<B>* Sparkling vinifera</b> - A flight of seven sparklers, all extremely high in acidity, made quite a challenging breakfast. All seemed well-made and flavorful, but that screeching acidity almost demanded a more substantial food accompaniment than the bites of bread provided.
<B>* White blends</b> - There were only three wines in this limited category, but one of them - a blend of 60 percent Chardonnay and 40 percent Seyval Blanc - definitely caught my attention and, speaking of food pairings, made me want a plate of nicely chilled oysters.
<B>* Riesling</b> - Many wine experts argue that Riesling is the ideal grape for fine, high-end Finger Lakes production, and certainly the eight in this flight showed promise. Several showed pleasing minerality, and most presented the transparent clarity of flavor that makes Riesling special. A couple seemed over-sulfured, and in general, this 2006 vintage, although adequately acidic, lacked the steely acidity that marks Riesling at its best.
<B>* Vignoles</b> - Perhaps my favorite white French-hybrid variety, Vignoles (also known as Ravat 51) is occasionally made dry but most often vinified as a sweeter wine. The six in this flight ranged from almost dry (1 percent residual sugar) to the sweeter side of off-dry (5%). I was impressed with them all and would list Vignoles ("Veen-yole") as another grape to watch in New York.
<B>* White native</b> - If you dismiss native American grapes as hopelessly sweet, thick and "foxy," overwhelmed by the characteristic "Welch's Grape Jelly" character of the <I>Vitis labrusca</i> species, you might (if you have an open mind) try getting your hands on a well-made Niagara. The six Niagara-based white wines in this flight certainly showed the characteristic "grape jelly" flavor, but wrapped up in nicely balanced sweet-tart packages that made them surprisingly refreshing and not at all one-dimensional.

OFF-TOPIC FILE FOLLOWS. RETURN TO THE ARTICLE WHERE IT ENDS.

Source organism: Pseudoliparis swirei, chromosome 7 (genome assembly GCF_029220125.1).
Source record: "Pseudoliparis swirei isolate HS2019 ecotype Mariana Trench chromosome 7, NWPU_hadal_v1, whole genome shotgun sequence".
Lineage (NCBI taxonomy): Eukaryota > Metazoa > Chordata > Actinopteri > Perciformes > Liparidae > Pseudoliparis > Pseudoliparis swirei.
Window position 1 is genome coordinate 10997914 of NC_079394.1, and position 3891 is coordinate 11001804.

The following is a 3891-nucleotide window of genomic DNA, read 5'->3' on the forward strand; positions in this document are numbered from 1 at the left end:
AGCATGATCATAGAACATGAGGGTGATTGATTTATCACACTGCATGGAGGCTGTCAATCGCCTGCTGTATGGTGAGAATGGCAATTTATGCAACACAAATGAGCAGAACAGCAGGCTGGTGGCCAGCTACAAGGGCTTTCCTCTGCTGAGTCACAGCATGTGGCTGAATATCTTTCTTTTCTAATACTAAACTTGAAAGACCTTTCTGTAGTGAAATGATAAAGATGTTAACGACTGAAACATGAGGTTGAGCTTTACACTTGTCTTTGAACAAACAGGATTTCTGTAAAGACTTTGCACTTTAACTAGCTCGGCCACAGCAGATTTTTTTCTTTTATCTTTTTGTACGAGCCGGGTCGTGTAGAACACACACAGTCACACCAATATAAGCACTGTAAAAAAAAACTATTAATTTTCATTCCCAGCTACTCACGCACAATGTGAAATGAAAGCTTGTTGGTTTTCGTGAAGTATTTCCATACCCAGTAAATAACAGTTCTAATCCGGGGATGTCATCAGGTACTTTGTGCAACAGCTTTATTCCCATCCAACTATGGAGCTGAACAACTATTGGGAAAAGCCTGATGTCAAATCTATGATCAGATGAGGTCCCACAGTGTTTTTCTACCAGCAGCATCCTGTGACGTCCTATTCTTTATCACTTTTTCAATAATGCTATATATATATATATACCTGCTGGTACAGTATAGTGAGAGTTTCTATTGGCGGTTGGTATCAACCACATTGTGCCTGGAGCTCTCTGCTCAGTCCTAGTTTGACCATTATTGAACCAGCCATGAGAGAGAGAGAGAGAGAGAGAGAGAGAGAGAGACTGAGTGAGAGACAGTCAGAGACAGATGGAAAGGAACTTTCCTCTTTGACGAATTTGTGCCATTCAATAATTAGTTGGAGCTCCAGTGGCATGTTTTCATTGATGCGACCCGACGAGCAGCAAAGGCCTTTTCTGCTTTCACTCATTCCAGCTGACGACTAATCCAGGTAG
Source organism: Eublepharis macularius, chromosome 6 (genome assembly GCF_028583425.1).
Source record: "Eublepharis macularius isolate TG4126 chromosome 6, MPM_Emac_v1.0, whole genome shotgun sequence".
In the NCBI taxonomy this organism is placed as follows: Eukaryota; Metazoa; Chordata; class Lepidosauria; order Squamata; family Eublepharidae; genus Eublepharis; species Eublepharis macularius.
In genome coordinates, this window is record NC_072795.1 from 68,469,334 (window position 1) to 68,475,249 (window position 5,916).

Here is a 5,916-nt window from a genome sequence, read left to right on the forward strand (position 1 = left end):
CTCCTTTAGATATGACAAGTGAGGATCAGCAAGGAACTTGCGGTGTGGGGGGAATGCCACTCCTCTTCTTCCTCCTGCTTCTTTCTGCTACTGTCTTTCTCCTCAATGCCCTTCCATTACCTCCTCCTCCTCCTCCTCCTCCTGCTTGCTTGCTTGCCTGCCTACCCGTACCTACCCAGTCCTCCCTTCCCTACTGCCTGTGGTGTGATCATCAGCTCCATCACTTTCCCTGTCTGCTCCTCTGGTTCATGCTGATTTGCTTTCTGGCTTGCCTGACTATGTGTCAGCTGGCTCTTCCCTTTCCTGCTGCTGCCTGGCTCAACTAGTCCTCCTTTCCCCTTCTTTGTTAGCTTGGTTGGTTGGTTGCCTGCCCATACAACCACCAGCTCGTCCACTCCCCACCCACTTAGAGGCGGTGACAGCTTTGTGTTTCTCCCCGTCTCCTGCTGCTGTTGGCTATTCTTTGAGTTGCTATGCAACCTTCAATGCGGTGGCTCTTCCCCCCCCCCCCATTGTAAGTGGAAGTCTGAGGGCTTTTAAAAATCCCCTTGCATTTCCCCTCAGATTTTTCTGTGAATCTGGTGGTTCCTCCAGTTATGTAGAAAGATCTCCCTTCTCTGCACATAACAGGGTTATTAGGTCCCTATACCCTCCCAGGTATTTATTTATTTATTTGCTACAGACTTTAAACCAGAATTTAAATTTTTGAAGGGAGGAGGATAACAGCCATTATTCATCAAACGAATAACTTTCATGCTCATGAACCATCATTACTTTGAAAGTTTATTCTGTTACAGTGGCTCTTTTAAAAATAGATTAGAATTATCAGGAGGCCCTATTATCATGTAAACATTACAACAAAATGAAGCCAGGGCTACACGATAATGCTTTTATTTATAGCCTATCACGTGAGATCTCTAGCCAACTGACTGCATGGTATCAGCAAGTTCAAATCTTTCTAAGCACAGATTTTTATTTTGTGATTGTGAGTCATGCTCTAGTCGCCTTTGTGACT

<B>* "Other" Vinifera reds</b> - A mixed bag, this "catchall" flight of eight wines made from less commonplace vinifera grapes was led by two good if lighter-style Syrahs; a splendid Zweigelt, peppery and juicy-ripe, and one Gamay that could easily have passed as a ringer in a flight of Cru Beaujolais. Two Lembergers, a Pinot Meunier and another Gamay were less impressive.
<B>* Chambourcin and Baco Noir</b> - These French-hybrid red varieties aren't particularly to my liking with their charred-grain "hybridy" aromas and, in the case of Chambourcin, high acidity that's out of whack with the fruit. That said, however, they were varietally correct and well-made. A brandy-fortified Baco Noir "Port" fared less well on my score sheet.
<B>* Non-fortified fruit dessert wines</b> - I'm familiar with this genre from its popularity among Indiana and Kentucky wineries closer to home. Success in fruit wines rests in making a beverage that truly represents the aromas and flavors of the fruit and presents them with sweetness and acidity in balance. In this round of eight, two blackberry wines got it best.
<B>* Ice wines</b> - Although Ontario's Niagara Peninsula has sought to capture toothache-sweet ice wines made from naturally frozen grapes as the regional specialty, upstate New York also lays a credible claim. Both stylish Riesling and more "feral" and "wild" flavors of Vidal Blanc worked very nicely indeed; a red Primitivo (Zinfandel) ice wine flawed by pickle-juice volatile acidity was just plain weird.
And that's the way it is in New York: Traditional wine makers still producing the old traditions; newer producers trying a little of almost everything, trying to find what works. Overall, there's a real sense of renaissance and some optimism about the opportunities that increased interstate wine shipping may allow.
As time goes by, chances are that most of us in the rest of the world will gradually begin seeing more wines of the Finger Lakes and other New York regions available at local retail or by Internet and mail order. My advice: Don't sell them short.